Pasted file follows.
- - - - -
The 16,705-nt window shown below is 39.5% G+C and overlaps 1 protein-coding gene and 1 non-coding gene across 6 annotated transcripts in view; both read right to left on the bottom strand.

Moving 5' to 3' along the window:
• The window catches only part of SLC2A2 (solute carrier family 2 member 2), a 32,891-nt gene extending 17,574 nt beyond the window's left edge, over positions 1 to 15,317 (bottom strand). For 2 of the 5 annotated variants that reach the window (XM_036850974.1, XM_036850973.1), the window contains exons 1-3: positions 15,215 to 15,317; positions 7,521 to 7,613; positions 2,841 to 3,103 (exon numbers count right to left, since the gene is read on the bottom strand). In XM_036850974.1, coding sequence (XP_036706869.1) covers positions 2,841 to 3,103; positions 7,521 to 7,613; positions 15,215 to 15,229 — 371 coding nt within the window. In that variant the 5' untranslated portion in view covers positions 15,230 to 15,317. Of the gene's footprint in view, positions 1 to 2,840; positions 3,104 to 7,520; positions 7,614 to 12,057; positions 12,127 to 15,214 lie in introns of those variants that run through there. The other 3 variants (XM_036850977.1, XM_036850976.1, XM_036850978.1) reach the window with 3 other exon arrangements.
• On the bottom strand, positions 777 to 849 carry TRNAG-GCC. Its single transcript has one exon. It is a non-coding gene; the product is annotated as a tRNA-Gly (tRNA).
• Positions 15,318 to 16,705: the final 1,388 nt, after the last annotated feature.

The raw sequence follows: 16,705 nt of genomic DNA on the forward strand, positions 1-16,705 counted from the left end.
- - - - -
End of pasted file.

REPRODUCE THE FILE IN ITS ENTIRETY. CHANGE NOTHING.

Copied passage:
The 16,705-nt window shown below is 39.5% G+C and overlaps 1 protein-coding gene and 1 non-coding gene across 6 annotated transcripts in view; both read right to left on the bottom strand.

Moving 5' to 3' along the window:
• The window catches only part of SLC2A2 (solute carrier family 2 member 2), a 32,891-nt gene extending 17,574 nt beyond the window's left edge, over positions 1 to 15,317 (bottom strand). For 2 of the 5 annotated variants that reach the window (XM_036850974.1, XM_036850973.1), the window contains exons 1-3: positions 15,215 to 15,317; positions 7,521 to 7,613; positions 2,841 to 3,103 (exon numbers count right to left, since the gene is read on the bottom strand). In XM_036850974.1, coding sequence (XP_036706869.1) covers positions 2,841 to 3,103; positions 7,521 to 7,613; positions 15,215 to 15,229 — 371 coding nt within the window. In that variant the 5' untranslated portion in view covers positions 15,230 to 15,317. Of the gene's footprint in view, positions 1 to 2,840; positions 3,104 to 7,520; positions 7,614 to 12,057; positions 12,127 to 15,214 lie in introns of those variants that run through there. The other 3 variants (XM_036850977.1, XM_036850976.1, XM_036850978.1) reach the window with 3 other exon arrangements.
• On the bottom strand, positions 777 to 849 carry TRNAG-GCC. Its single transcript has one exon. It is a non-coding gene; the product is annotated as a tRNA-Gly (tRNA).
• Positions 15,318 to 16,705: the final 1,388 nt, after the last annotated feature.

The raw sequence follows: 16,705 nt of genomic DNA on the forward strand, positions 1-16,705 counted from the left end.